Tudor London in 1520

A detailed street map of the City of London five hundred years ago.

Would today's London be recognisable to the Tudors?

The buildings and streets of medieval London have almost completely disappeared.  The monastic houses were dissolved in the sixteenth century; the Great Fire of 1666 destroyed two thirds of the city; the Roman walls were largely swept away in the eighteenth century; Victorian roads and railways cut swathes through the medieval street plan; and the bombing of the Second World War destroyed most of what had survived the Fire.  Fewer than a dozen medieval buildings are left in the City of London today. 

But medieval London still lurks beneath the surface! This map has been reconstructed by historians who have studied the surviving documents, and by archaeologists who have provided evidence from the medieval remains now buried well below the present street level.

Their painstaking work has made it possible to create this map of the medieval city as it was five hundred years ago in the early years of the sixteenth century when the Scottish poet William Dunbar admired London, and celebrated it as "The Flower of Cities All".

This new edition of the map was published in April 2013 by Old House Books with a new introduction by Prof Caroline Barron (Royal Holloway, University of London) explaining why the city of 2013 is so different to the city of 1520.  The map, (formerly published as The City of London c.1520) was reissued on a larger sheet, with a comprehensive gazetteer of all the streets and buildings shown on the map, and with illustrations of the City's main medieval buildings.

Published April 2013  ISBN 978-1-90840-251-6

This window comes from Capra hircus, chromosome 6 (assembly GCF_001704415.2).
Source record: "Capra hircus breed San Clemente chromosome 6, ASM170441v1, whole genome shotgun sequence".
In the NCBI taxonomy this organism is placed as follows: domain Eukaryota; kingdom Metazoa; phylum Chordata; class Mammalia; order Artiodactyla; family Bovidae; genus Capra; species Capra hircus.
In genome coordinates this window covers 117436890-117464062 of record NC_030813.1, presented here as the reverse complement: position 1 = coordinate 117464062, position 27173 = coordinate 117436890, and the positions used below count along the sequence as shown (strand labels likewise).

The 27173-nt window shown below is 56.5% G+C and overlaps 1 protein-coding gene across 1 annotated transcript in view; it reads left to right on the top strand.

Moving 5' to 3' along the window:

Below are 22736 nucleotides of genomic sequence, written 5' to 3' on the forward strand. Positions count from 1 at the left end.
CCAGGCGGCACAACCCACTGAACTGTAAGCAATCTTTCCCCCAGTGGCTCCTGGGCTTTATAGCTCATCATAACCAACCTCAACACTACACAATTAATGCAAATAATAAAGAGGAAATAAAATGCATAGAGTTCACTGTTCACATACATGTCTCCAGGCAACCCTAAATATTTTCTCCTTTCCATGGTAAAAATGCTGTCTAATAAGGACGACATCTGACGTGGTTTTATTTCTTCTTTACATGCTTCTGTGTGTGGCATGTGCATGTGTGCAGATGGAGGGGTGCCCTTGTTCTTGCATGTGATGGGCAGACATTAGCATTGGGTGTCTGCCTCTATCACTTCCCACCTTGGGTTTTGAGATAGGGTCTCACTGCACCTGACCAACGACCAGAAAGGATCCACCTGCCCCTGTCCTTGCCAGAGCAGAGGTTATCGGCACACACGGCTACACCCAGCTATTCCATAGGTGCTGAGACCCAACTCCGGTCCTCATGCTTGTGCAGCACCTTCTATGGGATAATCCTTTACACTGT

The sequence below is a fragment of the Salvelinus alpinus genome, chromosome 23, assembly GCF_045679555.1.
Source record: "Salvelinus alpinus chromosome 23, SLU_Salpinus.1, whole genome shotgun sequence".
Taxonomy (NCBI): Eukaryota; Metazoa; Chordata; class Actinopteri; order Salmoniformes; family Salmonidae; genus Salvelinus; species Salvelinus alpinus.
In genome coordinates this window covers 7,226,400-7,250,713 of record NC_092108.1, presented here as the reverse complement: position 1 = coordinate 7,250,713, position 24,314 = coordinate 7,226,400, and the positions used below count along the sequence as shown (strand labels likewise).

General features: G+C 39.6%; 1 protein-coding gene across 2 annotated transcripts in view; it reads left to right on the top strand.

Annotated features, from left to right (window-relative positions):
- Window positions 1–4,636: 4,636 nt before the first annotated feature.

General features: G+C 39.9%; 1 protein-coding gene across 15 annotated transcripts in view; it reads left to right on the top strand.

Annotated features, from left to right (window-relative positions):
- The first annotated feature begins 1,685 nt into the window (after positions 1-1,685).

The map is now regrettably out of print, and only available second-hand, although a few retailers may still (November 2017) have stocks on their shelves. 

The Historic Towns Trust will reissue the map in 2018 under its own imprint (Town and City Historical Maps), with revisions and updated cartography. Having secured a grant towards its updating, digitising and reformatting, we anticipate that a new and updated edition of the map will be published in spring 2018.

Professors Caroline Barron and Vanessa Harding (both trustees of the Historic Town Trust and authorities on the history of London) have written about the map and the project to revise and update it, as part of the LAMAS Local History Conference, held in November 2016.  The article is available to read by clicking on the link below.



The original version of the map The City of London c.1520 was also published as part of a set of four maps entitled Medieval to Twentieth Century London, presented in a slipcase, charting London's history (with maps of 1666, 1843, and 1902) published by Old House Books.   ISBN 9781873590799. The set of maps is now out of print but appears on second-hand book websites.